Every year 600,000 justice involved individuals are released back into society. They are labeled "ex-felons" and many have no where to live or work.
The right to work has been enshrined in the Universal Declaration of Human Rights in 1948. This has taken on a confusing meaning.
Does the right to work mean the right to a job? To a living wage? And does that extend to a person with a felony conviction?
A brief history lesson may be in order. In 1946 the Employment Act was written into law. It directed the President of the United States to "promote maximum employment, production, and purchasing power."
But what about ex-felons. Where do they fit in? Especially since felony convictions come with collateral consequences.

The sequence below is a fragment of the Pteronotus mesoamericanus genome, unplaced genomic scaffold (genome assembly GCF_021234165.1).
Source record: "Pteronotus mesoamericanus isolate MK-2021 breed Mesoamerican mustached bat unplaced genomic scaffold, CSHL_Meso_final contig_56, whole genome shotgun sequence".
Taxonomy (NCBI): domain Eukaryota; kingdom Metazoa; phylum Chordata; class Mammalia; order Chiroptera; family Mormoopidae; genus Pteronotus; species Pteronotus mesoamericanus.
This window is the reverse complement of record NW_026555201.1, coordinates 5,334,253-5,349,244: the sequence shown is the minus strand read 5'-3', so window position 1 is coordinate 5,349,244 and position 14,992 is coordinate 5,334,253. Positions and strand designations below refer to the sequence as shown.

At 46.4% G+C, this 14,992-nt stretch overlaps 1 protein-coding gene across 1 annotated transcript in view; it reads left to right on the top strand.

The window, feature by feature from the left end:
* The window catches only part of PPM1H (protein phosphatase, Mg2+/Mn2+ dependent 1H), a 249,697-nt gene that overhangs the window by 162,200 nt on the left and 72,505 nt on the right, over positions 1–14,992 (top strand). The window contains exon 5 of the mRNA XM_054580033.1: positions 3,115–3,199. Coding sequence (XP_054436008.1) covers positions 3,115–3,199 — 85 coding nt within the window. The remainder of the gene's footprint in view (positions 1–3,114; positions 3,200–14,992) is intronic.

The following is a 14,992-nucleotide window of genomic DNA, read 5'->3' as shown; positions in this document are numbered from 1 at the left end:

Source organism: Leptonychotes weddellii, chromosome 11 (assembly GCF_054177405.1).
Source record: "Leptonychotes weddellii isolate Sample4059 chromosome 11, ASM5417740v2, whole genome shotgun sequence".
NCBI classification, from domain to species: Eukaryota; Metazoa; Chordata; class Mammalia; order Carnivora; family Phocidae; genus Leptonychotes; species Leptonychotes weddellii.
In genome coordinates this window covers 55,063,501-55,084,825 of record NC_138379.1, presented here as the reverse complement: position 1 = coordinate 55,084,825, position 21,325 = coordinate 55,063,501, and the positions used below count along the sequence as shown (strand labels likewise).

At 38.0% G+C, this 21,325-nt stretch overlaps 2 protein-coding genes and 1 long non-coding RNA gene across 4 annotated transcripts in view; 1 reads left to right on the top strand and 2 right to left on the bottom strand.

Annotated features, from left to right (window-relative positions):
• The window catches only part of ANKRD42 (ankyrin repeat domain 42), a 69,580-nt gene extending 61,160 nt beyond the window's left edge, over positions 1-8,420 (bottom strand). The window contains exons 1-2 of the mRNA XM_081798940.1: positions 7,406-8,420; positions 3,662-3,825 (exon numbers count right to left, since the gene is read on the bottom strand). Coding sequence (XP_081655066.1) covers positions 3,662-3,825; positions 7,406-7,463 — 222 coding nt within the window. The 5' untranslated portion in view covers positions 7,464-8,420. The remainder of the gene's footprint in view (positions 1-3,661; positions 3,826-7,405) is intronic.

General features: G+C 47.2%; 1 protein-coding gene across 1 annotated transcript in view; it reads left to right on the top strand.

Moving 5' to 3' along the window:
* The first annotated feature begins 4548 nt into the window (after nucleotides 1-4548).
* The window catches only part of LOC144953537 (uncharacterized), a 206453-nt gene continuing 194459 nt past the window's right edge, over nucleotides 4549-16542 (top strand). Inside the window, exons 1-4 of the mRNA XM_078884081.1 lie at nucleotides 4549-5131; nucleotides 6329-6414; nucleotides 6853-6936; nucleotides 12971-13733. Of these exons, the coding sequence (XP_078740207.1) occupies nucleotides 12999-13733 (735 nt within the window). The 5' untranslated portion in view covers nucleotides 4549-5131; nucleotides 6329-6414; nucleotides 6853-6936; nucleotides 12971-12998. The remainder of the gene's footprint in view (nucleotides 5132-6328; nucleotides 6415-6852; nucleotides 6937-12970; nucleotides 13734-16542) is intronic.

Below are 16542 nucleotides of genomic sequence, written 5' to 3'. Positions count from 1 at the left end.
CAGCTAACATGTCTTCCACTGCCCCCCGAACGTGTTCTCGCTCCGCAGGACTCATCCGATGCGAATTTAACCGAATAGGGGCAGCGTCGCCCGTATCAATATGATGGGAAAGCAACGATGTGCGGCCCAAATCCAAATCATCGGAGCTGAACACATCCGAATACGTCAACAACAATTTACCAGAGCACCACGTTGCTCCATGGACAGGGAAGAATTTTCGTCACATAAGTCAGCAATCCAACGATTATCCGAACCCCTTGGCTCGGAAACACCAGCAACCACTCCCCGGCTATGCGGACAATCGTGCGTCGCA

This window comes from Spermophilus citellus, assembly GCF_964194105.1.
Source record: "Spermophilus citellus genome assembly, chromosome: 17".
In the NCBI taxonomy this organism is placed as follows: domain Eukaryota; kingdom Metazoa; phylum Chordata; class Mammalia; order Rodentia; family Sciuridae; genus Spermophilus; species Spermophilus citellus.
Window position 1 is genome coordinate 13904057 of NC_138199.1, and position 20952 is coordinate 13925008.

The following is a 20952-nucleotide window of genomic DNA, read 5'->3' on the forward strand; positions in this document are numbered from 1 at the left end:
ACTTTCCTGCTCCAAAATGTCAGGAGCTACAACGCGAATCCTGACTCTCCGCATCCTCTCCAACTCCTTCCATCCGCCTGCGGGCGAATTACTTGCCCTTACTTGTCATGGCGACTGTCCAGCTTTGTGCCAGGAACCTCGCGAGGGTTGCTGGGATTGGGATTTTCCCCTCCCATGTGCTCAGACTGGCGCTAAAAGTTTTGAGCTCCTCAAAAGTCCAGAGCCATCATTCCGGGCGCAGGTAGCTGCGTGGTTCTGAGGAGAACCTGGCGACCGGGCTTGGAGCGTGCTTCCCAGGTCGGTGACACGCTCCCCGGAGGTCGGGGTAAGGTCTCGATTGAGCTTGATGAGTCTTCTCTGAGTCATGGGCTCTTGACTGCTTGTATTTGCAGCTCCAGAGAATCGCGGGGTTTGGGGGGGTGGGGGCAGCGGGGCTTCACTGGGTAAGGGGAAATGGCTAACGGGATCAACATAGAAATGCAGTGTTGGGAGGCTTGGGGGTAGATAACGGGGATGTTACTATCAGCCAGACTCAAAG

For example, many professional occupations that require licences cannot be obtained with a felony.
Legal-Eagles has attached a video of Tanaine Jenkins who speaks about this issue. She is a returning citizen, a business owner, CEO, and despite all that, says she is still labeled by her past mistake.
Tanaine committed fraud by computer to hack Wells Fargo for $80,000 dollars. She has been released and is now a successful entrepreneur.https://www.linkedin.com/posts/tanainejenkins_tedx-returningcitizen-secondsentence-activity-6990390029797715970-KF3T?utm_source=share&utm_medium=member_android
In 2004 President George W. Bush enacted the Prisoner Reentry program. The program released funds and grants to state agencies and faith based organizations to help develop work for those released back to society.
In 2007 he signed the Second Chance Act. He famously stated " America is the land of second chance, and when the gates of the prison open, the path ahead should lead to a better life."
In these troubled times, Reentry and jobs are should be a lightning rod issue. Instead, it seems the political debates are focused on how crime has skyrocketed and the economy is in free fall.